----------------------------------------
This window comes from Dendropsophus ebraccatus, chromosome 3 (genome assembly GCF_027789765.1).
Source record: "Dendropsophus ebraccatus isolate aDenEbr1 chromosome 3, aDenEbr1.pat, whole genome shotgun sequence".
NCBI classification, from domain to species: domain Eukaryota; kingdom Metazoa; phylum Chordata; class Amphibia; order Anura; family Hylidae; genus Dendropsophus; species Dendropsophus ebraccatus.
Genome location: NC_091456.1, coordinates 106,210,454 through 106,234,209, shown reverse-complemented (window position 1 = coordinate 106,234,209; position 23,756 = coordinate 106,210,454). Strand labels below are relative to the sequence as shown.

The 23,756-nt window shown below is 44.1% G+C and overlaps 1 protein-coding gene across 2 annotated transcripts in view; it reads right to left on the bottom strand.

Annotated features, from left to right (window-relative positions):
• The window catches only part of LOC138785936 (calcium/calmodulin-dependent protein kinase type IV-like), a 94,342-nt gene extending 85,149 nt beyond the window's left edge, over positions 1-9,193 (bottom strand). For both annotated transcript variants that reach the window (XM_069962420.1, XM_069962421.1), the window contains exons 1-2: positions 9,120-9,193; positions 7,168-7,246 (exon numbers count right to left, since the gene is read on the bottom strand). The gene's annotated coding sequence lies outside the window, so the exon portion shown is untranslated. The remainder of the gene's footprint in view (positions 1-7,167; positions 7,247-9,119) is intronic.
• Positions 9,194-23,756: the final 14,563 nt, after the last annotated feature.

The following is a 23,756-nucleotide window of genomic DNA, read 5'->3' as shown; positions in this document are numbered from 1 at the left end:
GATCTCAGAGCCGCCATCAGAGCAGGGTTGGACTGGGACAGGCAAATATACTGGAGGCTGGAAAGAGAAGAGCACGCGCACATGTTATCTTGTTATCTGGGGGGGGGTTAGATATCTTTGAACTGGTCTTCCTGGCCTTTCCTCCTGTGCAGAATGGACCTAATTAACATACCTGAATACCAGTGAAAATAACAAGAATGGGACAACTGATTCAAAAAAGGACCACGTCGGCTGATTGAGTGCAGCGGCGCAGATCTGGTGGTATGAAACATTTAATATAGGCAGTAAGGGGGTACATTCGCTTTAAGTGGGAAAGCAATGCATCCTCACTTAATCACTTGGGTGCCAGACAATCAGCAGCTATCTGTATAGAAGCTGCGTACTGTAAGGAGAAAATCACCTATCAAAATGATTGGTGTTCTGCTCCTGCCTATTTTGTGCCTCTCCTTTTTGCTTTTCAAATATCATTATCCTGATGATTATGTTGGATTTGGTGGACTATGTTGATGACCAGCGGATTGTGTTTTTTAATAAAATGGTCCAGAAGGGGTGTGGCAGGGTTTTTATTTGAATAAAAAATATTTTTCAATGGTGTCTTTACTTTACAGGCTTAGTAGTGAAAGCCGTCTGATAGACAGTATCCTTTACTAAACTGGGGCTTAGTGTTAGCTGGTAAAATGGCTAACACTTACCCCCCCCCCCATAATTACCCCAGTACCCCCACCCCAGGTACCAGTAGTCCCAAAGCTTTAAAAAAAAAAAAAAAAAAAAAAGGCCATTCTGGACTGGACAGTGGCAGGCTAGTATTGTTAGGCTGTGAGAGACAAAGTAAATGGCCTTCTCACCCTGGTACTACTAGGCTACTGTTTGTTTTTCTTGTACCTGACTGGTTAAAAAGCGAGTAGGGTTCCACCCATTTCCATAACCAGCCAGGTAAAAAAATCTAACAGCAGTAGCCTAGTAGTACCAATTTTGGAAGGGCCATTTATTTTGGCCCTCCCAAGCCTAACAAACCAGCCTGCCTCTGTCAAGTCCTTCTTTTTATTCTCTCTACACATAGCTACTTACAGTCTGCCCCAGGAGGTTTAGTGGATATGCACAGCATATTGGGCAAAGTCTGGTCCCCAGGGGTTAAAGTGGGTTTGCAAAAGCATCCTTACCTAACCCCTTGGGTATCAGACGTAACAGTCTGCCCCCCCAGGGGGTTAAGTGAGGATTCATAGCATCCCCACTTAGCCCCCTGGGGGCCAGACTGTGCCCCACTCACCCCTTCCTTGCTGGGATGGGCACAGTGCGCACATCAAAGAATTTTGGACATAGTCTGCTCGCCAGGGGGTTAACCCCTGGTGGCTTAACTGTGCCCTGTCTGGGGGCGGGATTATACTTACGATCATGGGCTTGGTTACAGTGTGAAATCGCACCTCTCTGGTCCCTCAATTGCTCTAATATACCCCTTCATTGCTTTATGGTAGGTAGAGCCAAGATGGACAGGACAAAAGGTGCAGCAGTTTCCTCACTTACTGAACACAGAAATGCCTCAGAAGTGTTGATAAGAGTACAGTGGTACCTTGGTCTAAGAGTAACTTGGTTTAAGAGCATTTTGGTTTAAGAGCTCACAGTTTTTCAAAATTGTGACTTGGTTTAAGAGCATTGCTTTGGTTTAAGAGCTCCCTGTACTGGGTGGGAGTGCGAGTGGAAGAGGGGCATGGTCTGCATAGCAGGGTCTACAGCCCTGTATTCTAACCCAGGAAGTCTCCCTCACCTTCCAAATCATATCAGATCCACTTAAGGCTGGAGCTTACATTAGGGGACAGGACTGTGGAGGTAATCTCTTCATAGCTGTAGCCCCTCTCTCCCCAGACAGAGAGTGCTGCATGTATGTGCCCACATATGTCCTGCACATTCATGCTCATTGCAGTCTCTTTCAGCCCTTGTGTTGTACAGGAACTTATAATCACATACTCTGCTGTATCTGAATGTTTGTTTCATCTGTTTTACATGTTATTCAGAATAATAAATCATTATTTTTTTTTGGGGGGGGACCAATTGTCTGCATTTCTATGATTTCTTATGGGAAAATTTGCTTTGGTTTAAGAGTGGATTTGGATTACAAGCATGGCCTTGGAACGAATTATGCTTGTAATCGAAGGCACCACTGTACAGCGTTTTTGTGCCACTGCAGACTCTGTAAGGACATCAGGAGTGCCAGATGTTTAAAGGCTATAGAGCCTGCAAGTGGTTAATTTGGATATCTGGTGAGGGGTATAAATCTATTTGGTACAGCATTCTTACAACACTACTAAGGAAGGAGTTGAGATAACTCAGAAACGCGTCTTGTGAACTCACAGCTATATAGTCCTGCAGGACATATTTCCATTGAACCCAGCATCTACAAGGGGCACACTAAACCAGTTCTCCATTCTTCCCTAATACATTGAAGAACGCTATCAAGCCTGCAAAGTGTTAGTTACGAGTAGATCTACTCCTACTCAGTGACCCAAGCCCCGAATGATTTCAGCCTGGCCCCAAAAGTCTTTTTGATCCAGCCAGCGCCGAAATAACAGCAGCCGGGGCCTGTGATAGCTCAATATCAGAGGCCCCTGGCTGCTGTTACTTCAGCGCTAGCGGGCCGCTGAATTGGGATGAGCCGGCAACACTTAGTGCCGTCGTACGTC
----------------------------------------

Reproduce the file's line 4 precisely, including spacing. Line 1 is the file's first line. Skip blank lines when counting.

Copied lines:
Genome location: NC_091456.1, coordinates 106,210,454 through 106,234,209, shown reverse-complemented (window position 1 = coordinate 106,234,209; position 23,756 = coordinate 106,210,454). Strand labels below are relative to the sequence as shown.